- India and China have agreed to peacefully settle their border tensions in the Himalayas through diplomatic and military channels, New Delhi said on Sunday.
- Thousands of soldiers from both sides have been locked in a standoff in the remote region of Ladakh.
- Analysts have said that India does not have the economic and military strength to follow the U.S. and adopt an anti-China stance.
"Both sides agreed to peacefully resolve the situation in the border areas in accordance with various bilateral agreements and keeping in view the agreement between the leaders that peace and tranquility in the India-China border regions is essential for the overall development of bilateral relations," India's foreign ministry said in a statement on Sunday after bilateral talks between the two countries.
Thousands of soldiers from both sides have been locked in a standoff in the remote region of Ladakh since last month. India is building a strategic road through the Galwan Valley in Ladakh and connecting the region to an airstrip, the Associated Press reported — a move China opposes.
Military commanders from both sides met on Saturday in Chushul, a village in the Leh district of Ladakh, near the disputed border. While India said the meeting took place in a "cordial and positive atmosphere," China did not immediately respond. Beijing has on multiple occasions described the border situation as "stable and controllable."
An amicable resolution to the dispute is likely as neither side wants to see an escalation in the tensions, according to Eurasia Group's South Asia analyst, Akhil Bery.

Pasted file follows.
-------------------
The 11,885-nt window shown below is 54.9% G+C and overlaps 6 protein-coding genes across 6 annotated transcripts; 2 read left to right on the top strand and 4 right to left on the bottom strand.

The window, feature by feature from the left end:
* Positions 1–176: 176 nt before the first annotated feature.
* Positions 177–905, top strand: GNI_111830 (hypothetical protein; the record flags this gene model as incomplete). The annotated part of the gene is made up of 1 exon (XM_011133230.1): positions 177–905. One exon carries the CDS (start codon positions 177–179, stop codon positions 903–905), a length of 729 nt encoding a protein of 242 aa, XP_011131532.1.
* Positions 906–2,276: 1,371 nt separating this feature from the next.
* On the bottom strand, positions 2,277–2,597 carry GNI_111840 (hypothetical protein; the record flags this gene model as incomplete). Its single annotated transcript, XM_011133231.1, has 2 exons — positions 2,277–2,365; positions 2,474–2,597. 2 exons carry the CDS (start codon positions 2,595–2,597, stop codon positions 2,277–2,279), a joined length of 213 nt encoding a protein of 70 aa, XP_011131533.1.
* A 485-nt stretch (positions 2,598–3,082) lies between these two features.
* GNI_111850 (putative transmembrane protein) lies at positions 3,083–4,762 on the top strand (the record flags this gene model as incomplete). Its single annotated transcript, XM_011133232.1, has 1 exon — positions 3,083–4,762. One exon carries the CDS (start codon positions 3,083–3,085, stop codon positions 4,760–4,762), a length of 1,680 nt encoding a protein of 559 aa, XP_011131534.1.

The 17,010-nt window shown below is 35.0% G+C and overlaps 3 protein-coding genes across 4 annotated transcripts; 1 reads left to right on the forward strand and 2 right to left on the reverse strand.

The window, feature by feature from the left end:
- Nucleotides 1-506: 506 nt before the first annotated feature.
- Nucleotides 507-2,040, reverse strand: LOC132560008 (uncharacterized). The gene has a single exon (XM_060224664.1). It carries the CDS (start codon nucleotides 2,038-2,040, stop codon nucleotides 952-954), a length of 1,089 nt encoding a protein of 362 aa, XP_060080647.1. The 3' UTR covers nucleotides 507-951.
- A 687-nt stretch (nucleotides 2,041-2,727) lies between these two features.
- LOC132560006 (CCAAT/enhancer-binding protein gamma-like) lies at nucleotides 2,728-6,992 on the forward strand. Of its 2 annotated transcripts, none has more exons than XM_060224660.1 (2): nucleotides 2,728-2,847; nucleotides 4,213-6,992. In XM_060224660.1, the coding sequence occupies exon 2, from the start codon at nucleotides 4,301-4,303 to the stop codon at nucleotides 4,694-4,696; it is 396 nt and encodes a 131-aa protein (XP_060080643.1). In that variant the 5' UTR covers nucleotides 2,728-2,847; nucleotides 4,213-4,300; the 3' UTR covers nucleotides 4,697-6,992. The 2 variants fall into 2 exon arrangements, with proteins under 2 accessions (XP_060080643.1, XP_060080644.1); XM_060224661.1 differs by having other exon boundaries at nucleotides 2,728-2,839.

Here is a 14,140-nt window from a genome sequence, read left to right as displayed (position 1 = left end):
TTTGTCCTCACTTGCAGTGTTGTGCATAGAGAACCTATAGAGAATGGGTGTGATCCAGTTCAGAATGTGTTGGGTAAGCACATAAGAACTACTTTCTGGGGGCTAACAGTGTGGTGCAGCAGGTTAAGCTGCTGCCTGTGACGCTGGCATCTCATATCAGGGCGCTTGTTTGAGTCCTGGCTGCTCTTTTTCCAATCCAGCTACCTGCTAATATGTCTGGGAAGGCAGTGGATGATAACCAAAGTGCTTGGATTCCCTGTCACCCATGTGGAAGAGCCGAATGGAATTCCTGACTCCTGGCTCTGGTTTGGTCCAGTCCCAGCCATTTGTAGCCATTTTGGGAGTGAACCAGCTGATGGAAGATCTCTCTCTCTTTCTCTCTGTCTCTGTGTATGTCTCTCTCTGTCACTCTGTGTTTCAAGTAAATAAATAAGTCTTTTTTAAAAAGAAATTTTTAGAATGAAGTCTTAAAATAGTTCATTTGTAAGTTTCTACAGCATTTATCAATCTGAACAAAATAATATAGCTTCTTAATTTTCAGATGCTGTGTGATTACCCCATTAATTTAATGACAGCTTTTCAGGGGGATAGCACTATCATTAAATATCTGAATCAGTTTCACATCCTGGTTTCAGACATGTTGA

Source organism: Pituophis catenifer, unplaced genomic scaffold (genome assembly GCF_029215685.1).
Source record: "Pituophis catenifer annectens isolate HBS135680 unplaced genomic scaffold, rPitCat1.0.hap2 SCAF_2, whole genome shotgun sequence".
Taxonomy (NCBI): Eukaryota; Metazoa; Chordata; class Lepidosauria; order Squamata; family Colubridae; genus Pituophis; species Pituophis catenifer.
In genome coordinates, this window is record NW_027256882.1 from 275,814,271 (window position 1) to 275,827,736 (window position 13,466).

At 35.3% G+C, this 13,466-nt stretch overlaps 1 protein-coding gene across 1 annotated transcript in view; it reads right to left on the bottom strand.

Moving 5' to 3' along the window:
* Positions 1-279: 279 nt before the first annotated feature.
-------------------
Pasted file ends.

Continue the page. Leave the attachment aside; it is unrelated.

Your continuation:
After India and China fought a war in 1962, there had been only a single death, in 1975, at the Line of Actual Control (LAC) that delineates each country's territorial claims, he told CNBC's "Squawk Box" on Monday. The LAC is the defacto Sino-Indian border.
India has started building more infrastructure on its side of the border, which has antagonized China, Bery added.
"Another reason is that when India abrogated Article 370, which removed the state of Jammu and Kashmir's special status, (India's) Home Minister Amit Shah did say that India considers Aksai Chin a part of its own territory," he said.
India and China are embroiled in border disputes over two large areas, and one of them is Aksai Chin. New Delhi sees it as part of the union territory of Ladakh that makes up parts of the greater Kashmir region, a disputed territory between India and Pakistan. Beijing believes Aksai Chin belongs to China and currently controls it.
"So, that probably played into some of China's sensitivities, especially as it's looking to assert itself more with territorial claims," Bery added.
Analysts have said that India does not have the economic and military strength to follow the U.S. and adopt an anti-China stance. Particularly on the military front, New Delhi has some catching up to do because it did not invest as much into the sector as China did over the years, according to Bery.
However, India has other diplomatic options to keep the pressure on China by reaching out to allies like the United States, Australia and Japan.
"That's what we call the quad," Bery said about the four countries, adding that they are "looking to secure a free and open Indo-Pacific."
"While India may not have the military capabilities to match China at the moment, it is certainly working on its diplomatic efforts to help contain China that way," he added.
China and India, the world's two most populous countries, established diplomatic relations 70 years ago.
While Beijing is one of New Delhi's top trading partners, the balance between the countries lies in China's favor. India imported more than $57 billion worth of goods from China between April 2019 to January this year, and exported only around $14 billion worth of products, Indian government data showed.